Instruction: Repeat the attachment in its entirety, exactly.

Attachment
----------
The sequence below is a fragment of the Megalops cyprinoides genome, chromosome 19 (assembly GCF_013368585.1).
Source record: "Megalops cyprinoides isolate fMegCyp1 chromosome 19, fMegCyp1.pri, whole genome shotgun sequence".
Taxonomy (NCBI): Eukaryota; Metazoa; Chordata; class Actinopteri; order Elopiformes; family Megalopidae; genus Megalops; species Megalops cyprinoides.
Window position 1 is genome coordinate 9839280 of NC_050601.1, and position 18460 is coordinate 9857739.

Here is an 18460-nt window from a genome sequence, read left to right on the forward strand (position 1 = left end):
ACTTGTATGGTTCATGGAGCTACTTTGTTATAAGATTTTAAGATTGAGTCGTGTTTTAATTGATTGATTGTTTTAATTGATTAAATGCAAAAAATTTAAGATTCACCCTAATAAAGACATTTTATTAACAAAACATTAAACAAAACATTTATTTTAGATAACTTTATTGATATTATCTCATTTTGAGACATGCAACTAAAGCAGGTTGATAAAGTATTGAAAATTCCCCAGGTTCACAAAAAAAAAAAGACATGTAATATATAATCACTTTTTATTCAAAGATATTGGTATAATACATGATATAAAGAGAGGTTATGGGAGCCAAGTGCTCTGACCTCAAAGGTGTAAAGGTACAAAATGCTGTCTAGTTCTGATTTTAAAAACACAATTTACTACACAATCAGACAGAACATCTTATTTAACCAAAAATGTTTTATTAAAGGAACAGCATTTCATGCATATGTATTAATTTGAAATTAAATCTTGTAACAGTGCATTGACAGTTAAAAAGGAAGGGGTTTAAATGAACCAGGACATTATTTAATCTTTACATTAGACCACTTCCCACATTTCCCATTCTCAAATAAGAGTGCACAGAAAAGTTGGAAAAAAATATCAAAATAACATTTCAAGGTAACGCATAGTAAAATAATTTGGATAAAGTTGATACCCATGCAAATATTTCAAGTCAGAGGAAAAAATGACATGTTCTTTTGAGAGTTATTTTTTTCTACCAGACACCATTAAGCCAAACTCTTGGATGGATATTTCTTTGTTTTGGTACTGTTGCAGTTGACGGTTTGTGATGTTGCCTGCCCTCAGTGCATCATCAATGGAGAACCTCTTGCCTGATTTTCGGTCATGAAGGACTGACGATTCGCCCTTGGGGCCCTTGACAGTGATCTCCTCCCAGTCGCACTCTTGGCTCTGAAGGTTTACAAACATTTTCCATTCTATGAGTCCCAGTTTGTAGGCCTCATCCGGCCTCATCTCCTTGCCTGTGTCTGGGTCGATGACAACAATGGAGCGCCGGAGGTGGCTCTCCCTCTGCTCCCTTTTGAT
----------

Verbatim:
The sequence below is a fragment of the Megalops cyprinoides genome, chromosome 19 (assembly GCF_013368585.1).
Source record: "Megalops cyprinoides isolate fMegCyp1 chromosome 19, fMegCyp1.pri, whole genome shotgun sequence".
Taxonomy (NCBI): Eukaryota; Metazoa; Chordata; class Actinopteri; order Elopiformes; family Megalopidae; genus Megalops; species Megalops cyprinoides.
Window position 1 is genome coordinate 9839280 of NC_050601.1, and position 18460 is coordinate 9857739.

Here is an 18460-nt window from a genome sequence, read left to right on the forward strand (position 1 = left end):
ACTTGTATGGTTCATGGAGCTACTTTGTTATAAGATTTTAAGATTGAGTCGTGTTTTAATTGATTGATTGTTTTAATTGATTAAATGCAAAAAATTTAAGATTCACCCTAATAAAGACATTTTATTAACAAAACATTAAACAAAACATTTATTTTAGATAACTTTATTGATATTATCTCATTTTGAGACATGCAACTAAAGCAGGTTGATAAAGTATTGAAAATTCCCCAGGTTCACAAAAAAAAAAAGACATGTAATATATAATCACTTTTTATTCAAAGATATTGGTATAATACATGATATAAAGAGAGGTTATGGGAGCCAAGTGCTCTGACCTCAAAGGTGTAAAGGTACAAAATGCTGTCTAGTTCTGATTTTAAAAACACAATTTACTACACAATCAGACAGAACATCTTATTTAACCAAAAATGTTTTATTAAAGGAACAGCATTTCATGCATATGTATTAATTTGAAATTAAATCTTGTAACAGTGCATTGACAGTTAAAAAGGAAGGGGTTTAAATGAACCAGGACATTATTTAATCTTTACATTAGACCACTTCCCACATTTCCCATTCTCAAATAAGAGTGCACAGAAAAGTTGGAAAAAAATATCAAAATAACATTTCAAGGTAACGCATAGTAAAATAATTTGGATAAAGTTGATACCCATGCAAATATTTCAAGTCAGAGGAAAAAATGACATGTTCTTTTGAGAGTTATTTTTTTCTACCAGACACCATTAAGCCAAACTCTTGGATGGATATTTCTTTGTTTTGGTACTGTTGCAGTTGACGGTTTGTGATGTTGCCTGCCCTCAGTGCATCATCAATGGAGAACCTCTTGCCTGATTTTCGGTCATGAAGGACTGACGATTCGCCCTTGGGGCCCTTGACAGTGATCTCCTCCCAGTCGCACTCTTGGCTCTGAAGGTTTACAAACATTTTCCATTCTATGAGTCCCAGTTTGTAGGCCTCATCCGGCCTCATCTCCTTGCCTGTGTCTGGGTCGATGACAACAATGGAGCGCCGGAGGTGGCTCTCCCTCTGCTCCCTTTTGAT